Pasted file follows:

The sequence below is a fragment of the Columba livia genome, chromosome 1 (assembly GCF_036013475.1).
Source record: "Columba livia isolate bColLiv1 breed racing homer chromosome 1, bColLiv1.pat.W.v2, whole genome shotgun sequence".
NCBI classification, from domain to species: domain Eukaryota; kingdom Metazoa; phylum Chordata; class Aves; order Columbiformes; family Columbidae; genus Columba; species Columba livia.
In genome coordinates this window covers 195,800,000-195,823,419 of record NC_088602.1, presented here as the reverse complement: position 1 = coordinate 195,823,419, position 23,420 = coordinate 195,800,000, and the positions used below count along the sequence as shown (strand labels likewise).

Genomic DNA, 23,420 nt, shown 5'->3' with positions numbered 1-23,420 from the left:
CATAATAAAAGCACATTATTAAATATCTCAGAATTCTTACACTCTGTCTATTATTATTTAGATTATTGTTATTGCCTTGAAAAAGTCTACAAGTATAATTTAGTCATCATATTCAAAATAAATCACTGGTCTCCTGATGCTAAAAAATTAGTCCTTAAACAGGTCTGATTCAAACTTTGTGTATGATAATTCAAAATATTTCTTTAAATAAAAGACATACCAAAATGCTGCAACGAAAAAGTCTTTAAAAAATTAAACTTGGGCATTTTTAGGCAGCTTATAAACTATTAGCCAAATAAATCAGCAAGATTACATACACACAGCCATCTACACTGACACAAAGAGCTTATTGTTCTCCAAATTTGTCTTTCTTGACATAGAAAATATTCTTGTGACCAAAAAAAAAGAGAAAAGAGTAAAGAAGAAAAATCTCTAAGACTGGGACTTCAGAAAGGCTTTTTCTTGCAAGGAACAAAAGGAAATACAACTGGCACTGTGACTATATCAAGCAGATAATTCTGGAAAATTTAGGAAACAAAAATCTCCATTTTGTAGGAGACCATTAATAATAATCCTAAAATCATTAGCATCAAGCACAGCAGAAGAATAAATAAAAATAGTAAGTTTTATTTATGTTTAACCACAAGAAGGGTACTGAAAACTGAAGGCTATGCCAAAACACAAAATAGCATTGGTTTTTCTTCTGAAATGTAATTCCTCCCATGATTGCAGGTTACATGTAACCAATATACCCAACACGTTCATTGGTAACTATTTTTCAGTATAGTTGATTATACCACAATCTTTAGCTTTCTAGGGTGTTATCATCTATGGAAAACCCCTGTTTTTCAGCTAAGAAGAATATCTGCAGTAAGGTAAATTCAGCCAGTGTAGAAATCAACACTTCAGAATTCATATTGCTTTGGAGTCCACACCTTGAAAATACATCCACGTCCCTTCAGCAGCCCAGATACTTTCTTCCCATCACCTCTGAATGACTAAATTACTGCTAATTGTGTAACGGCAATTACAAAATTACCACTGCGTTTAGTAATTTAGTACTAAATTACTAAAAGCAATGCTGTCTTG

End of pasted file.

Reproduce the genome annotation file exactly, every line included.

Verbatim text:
The sequence below is a fragment of the Columba livia genome, chromosome 1 (assembly GCF_036013475.1).
Source record: "Columba livia isolate bColLiv1 breed racing homer chromosome 1, bColLiv1.pat.W.v2, whole genome shotgun sequence".
NCBI classification, from domain to species: domain Eukaryota; kingdom Metazoa; phylum Chordata; class Aves; order Columbiformes; family Columbidae; genus Columba; species Columba livia.
In genome coordinates this window covers 195,800,000-195,823,419 of record NC_088602.1, presented here as the reverse complement: position 1 = coordinate 195,823,419, position 23,420 = coordinate 195,800,000, and the positions used below count along the sequence as shown (strand labels likewise).

Genomic DNA, 23,420 nt, shown 5'->3' with positions numbered 1-23,420 from the left:
CATAATAAAAGCACATTATTAAATATCTCAGAATTCTTACACTCTGTCTATTATTATTTAGATTATTGTTATTGCCTTGAAAAAGTCTACAAGTATAATTTAGTCATCATATTCAAAATAAATCACTGGTCTCCTGATGCTAAAAAATTAGTCCTTAAACAGGTCTGATTCAAACTTTGTGTATGATAATTCAAAATATTTCTTTAAATAAAAGACATACCAAAATGCTGCAACGAAAAAGTCTTTAAAAAATTAAACTTGGGCATTTTTAGGCAGCTTATAAACTATTAGCCAAATAAATCAGCAAGATTACATACACACAGCCATCTACACTGACACAAAGAGCTTATTGTTCTCCAAATTTGTCTTTCTTGACATAGAAAATATTCTTGTGACCAAAAAAAAAGAGAAAAGAGTAAAGAAGAAAAATCTCTAAGACTGGGACTTCAGAAAGGCTTTTTCTTGCAAGGAACAAAAGGAAATACAACTGGCACTGTGACTATATCAAGCAGATAATTCTGGAAAATTTAGGAAACAAAAATCTCCATTTTGTAGGAGACCATTAATAATAATCCTAAAATCATTAGCATCAAGCACAGCAGAAGAATAAATAAAAATAGTAAGTTTTATTTATGTTTAACCACAAGAAGGGTACTGAAAACTGAAGGCTATGCCAAAACACAAAATAGCATTGGTTTTTCTTCTGAAATGTAATTCCTCCCATGATTGCAGGTTACATGTAACCAATATACCCAACACGTTCATTGGTAACTATTTTTCAGTATAGTTGATTATACCACAATCTTTAGCTTTCTAGGGTGTTATCATCTATGGAAAACCCCTGTTTTTCAGCTAAGAAGAATATCTGCAGTAAGGTAAATTCAGCCAGTGTAGAAATCAACACTTCAGAATTCATATTGCTTTGGAGTCCACACCTTGAAAATACATCCACGTCCCTTCAGCAGCCCAGATACTTTCTTCCCATCACCTCTGAATGACTAAATTACTGCTAATTGTGTAACGGCAATTACAAAATTACCACTGCGTTTAGTAATTTAGTACTAAATTACTAAAAGCAATGCTGTCTTG